My university has decided to make half of my department redundant.
The formal consultation process was gruelling and meaningless. As it was pushed through in the midst of a global pandemic – when over 50% of staff under threat had school-age children at home and considerable extra childcare and homeschooling responsibilities – our ability to try and respond, to save our livelihoods, was severely diminished.
Now, seven arts/humanities lecturers will soon be told that they no longer have a job – at a time when there are no lectureships available in the HE sector and when being made redundant is therefore pretty much a career-ending move.
Worse still, the affected staff will have to work their notice right up until Christmas, and painstakingly develop new online learning material to assist with the move to digitalisation of the course as a result of the pandemic. Those colleagues will then have to leave their students part-way through the year, in what is going to be very upsetting for all parties involved.
Remaining staff will have to work close to 200% workloads after the redundancies
My university’s lack of consideration to staff and students is symptomatic of the way in which the process has been carried out throughout – from management announcing key dates for the redundancy consultation in the local press before they had been provided to the affected staff, to the ‘business case’ put forward to support these redundancies, which was filled with inaccuracies.
That ‘business case’ will drastically increase class sizes, remove all choice for students of my subject, and place the university’s programmes in that subject the bottom of the UK league tables. But management does not seem to care.
In fact, this ‘business case’ was so poorly put together that staff were forced to create their own, alternative business case, proposing constructive and realistic measures to extend wider participation, to increase student numbers and to make links across other sectors of the university, making a stronger future for the institution. Again, management were seemingly not interested in seriously considering these alternatives.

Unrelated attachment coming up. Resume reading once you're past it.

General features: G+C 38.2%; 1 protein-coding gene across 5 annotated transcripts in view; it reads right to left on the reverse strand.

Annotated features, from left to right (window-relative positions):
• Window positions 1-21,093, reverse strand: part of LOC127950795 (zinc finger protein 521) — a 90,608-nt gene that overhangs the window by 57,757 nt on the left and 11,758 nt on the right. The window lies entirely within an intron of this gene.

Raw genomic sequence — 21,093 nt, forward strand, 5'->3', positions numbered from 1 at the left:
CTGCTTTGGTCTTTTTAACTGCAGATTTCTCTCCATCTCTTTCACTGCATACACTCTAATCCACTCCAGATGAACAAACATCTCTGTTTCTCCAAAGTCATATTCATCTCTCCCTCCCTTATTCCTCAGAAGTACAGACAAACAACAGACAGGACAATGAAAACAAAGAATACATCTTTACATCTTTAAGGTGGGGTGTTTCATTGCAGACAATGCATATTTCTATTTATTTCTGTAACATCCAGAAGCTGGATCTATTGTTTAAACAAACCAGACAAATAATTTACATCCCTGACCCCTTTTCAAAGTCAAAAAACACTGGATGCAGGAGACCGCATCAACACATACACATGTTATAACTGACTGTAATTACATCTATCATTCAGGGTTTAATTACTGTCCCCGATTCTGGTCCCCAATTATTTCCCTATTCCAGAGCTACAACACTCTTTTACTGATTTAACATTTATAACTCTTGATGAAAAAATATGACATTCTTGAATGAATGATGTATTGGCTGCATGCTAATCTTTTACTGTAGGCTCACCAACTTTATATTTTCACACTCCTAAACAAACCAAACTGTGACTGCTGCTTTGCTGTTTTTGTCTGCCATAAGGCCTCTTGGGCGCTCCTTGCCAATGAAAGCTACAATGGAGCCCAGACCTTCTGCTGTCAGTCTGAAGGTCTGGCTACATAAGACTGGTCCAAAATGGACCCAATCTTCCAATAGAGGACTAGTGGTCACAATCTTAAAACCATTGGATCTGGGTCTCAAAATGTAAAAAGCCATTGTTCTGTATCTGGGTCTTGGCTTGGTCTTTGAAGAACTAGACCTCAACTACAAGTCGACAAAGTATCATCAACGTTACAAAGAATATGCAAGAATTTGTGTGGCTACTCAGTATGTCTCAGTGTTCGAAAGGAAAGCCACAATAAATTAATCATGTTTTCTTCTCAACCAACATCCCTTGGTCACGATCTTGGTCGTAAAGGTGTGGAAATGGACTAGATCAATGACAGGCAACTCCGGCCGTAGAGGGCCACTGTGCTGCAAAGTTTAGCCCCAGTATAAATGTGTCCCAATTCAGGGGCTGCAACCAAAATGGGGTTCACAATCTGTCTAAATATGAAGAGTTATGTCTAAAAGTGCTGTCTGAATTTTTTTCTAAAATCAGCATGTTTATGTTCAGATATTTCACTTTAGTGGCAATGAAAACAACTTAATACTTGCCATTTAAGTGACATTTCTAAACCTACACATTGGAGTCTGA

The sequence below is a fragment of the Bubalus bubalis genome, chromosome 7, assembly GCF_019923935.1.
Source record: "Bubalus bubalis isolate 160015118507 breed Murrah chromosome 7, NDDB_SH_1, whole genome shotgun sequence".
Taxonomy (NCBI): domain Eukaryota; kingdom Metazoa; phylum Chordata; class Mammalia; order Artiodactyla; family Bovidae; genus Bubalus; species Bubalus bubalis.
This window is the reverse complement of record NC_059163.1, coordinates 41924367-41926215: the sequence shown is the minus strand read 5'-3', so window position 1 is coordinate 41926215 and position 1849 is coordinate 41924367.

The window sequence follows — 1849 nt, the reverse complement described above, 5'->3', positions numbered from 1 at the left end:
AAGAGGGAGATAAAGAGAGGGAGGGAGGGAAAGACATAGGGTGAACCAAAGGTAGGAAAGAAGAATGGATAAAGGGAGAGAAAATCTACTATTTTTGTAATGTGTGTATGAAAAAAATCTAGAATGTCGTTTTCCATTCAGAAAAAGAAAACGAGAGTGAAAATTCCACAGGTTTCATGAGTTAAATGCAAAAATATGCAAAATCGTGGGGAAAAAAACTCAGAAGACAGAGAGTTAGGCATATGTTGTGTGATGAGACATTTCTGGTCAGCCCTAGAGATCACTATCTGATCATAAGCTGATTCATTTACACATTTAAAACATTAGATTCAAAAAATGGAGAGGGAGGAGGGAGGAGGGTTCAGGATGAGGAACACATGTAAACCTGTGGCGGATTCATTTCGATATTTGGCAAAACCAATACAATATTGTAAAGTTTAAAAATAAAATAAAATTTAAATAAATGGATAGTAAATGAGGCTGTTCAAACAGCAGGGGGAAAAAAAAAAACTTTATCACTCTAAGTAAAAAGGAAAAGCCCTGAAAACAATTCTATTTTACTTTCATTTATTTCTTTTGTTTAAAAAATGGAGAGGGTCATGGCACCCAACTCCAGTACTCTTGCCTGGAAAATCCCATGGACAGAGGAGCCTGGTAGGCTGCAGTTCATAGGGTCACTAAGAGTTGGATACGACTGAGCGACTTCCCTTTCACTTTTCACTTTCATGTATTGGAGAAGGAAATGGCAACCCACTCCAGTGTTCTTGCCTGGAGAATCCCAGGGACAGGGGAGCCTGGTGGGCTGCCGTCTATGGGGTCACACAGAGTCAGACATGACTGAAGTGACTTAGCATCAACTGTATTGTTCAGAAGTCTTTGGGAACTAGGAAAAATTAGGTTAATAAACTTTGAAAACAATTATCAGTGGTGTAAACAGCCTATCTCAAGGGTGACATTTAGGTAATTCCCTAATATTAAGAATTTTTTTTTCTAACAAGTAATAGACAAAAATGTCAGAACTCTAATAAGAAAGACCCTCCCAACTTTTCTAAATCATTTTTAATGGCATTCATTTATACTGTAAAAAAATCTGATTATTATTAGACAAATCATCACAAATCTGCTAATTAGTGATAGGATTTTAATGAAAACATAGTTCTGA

To add insult to injury, the reason invoked by the university in official communications to the press and in all-staff emails is that these redundancies are, in fact, an act of fairness to all staff and students of the university. The ‘over-resourcing’ of my team, it insists, means that other departments in the university are going without the resources they need. Yet my team has been working at 94% capacity of the university’s own workload calculations – there is no ‘over-resourcing’, and remaining staff will have to work close to 200% workloads after the redundancies.
We should be looking to increase the provision and choices for students, not limit them to a STEM-centric model
These job cuts will have a devastating effect on staff but also on the students, and come at a time when, due to Covid-19, we should be looking to increase the provision and choices for students to enable them to increase their education and skills, not limit them to a STEM-centric model.
I wanted to work in the British higher education system because I valued the intellectual challenge and the academic freedom it promised. My experience has been anything but that.
I am dismayed at the way I have been cowed into silence.
Some details have been changed to protect anonymity
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